Home » Literacy » The Paradox of Art Education [opinion]

Art education has come a long way. In the past, particularly in post-independent Zimbabwe, there really was no difference between kindergarten art education and what was taught in primary and secondary schools.

Art was taught through a series of tight exercises on manila paper, using HB pencils, introduced by the drawing of cones and spheres and tonal shading heavily dependent on shade and shadow concepts, or the dark and light notion developed using tonal shad- ing.

This basic art education approach was rejected as a reaction against methods widely seen as leading individuals to rigidity and suppression of personal creativity.

The approach was viewed as being similar to use of colouring books, where children are asked to “be creative” but not to go beyond the boundaries.

There is always a problem when the phrase “be creative” is followed by a g “but”.

The rejection of the “old” art education fundamentals gave rise to thinking in art education.

The fresh approach is influenced by the conceptual meaning of what everyone that received art education at secondary school was taught that art is free expression and that there is an artist in each and every young child.

Primary and secondary school art education encourages spontaneity, making the assumption that whatever a child imagines can be transformed into an art piece when transferred to paper or whatever medium is available for the young minds.

Art education at this level creates the notion that creative expression is somehow a therapy, providing key developmental skills required in every child.

At this stage art education is not so much as a “shaping tool” for raw talent, but a form of training meant to teach the child as a whole rather than trying to make an artist out of him or her.

As a result art teachers in primary and secondary schools tend to view their roles as educators of “people”, not “artists”, in the process making the subject seem all too simple, easy and all too much fun.

This clearly hinders artistic development as the “more serious” or those on the high end of the class in terms of talent would find it difficult to improve.

Who would prosper, if everyone is treated the same way and given pats on the back for whatever end product they come up with?

Art can take a leaf our of other disciplines.

When secondary school students learn chemistry, they all assume the role of a chemist, and it becomes much easier for them because they, in the way they approach the subject, behave just like scientists.

Although at a micro and simplified level, secondary school chemistry students get to experiment with chemicals, understanding the roles or dangers of each as they go.

What a professional artist does at work is not a spontaneous expression of simple imagery blindly accepted and appreciated by peers.

Artists follow a well laid out thought process that flows from idea to concept and from there, artistic style is employed to come up with an end product.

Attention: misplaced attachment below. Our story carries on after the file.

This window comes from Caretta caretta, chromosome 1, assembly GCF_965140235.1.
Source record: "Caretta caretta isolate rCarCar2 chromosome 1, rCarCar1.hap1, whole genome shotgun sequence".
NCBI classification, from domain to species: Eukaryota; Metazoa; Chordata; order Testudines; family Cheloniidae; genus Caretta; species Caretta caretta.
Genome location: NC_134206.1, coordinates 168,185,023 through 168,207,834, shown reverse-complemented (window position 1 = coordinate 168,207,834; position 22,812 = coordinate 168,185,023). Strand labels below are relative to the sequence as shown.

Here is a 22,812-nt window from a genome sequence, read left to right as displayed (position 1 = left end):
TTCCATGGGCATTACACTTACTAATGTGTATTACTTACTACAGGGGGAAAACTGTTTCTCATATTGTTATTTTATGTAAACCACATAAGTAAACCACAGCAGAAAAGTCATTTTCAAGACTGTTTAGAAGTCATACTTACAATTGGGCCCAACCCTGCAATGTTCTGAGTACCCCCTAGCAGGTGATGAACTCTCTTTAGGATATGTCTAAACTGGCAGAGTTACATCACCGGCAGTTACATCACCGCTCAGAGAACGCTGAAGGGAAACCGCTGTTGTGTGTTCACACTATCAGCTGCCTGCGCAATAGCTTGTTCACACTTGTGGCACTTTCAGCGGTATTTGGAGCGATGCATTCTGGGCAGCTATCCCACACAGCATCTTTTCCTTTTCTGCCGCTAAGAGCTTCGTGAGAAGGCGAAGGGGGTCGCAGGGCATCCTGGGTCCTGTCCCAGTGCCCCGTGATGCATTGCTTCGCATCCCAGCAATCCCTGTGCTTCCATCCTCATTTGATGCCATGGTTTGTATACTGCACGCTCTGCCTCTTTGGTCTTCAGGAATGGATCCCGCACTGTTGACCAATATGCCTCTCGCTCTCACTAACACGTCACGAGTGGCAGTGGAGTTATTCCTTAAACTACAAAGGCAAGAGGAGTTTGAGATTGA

Students in primary and secondary schools seldom receive career-building skills because they are all treated “like kids”, literally and rarely get anything other than blind appraisal.

In universities, art education can only work if it balances theory and practical approaches.

Without the theoretical aspects of art that in part encourages an appreciation of art aesthetics, art theories and art history, releasing an art student onto the Zimbabwean market is a futile exercise.

Additionally, the theoretical facet of art education equips the student with entrepreneurial skills required in a competitive and fragile economy like ours.

Practicals are university art education’s ultimate secret weapon.

Equipping a student with skills across a wide range of art genres gives the prospective entrepreneur with invaluable tools to succeed.

Practical know-how in art means that one has options, in case a particular art genre is struggling to attract customers, another may come in handy.

Emphasising practicals over theory, or vice-versa creates problems because the local art market requires both, and one complements the other.

Fortunately, art courses offered by Harare Polytechnic, Chinhoyi University of Technology and Zimbabwe Institute of Visual Arts emphasise both theory and practice.

If an artist is able to use a particular brush stroke or pencil shading technique, and is able to use the appropriate language to describe their work, then he or she may be seen more as a complete artist.

It might be true that art is a therapy for young kids or persons with emotional or mental defects, it might also be a corrective rehabilitation tool for criminals, but the professional artists, even from an early age, require formal art education where criticism is just as valuable as appraisal.

Artists cannot develop if they are told everything they produce is gold.

Encouragement laced with candid evaluation for the younger generation, and the correct balance between theory and practicals at tertiary level, are the best ingredients for art students in Zimbabwe.

Source : The Herald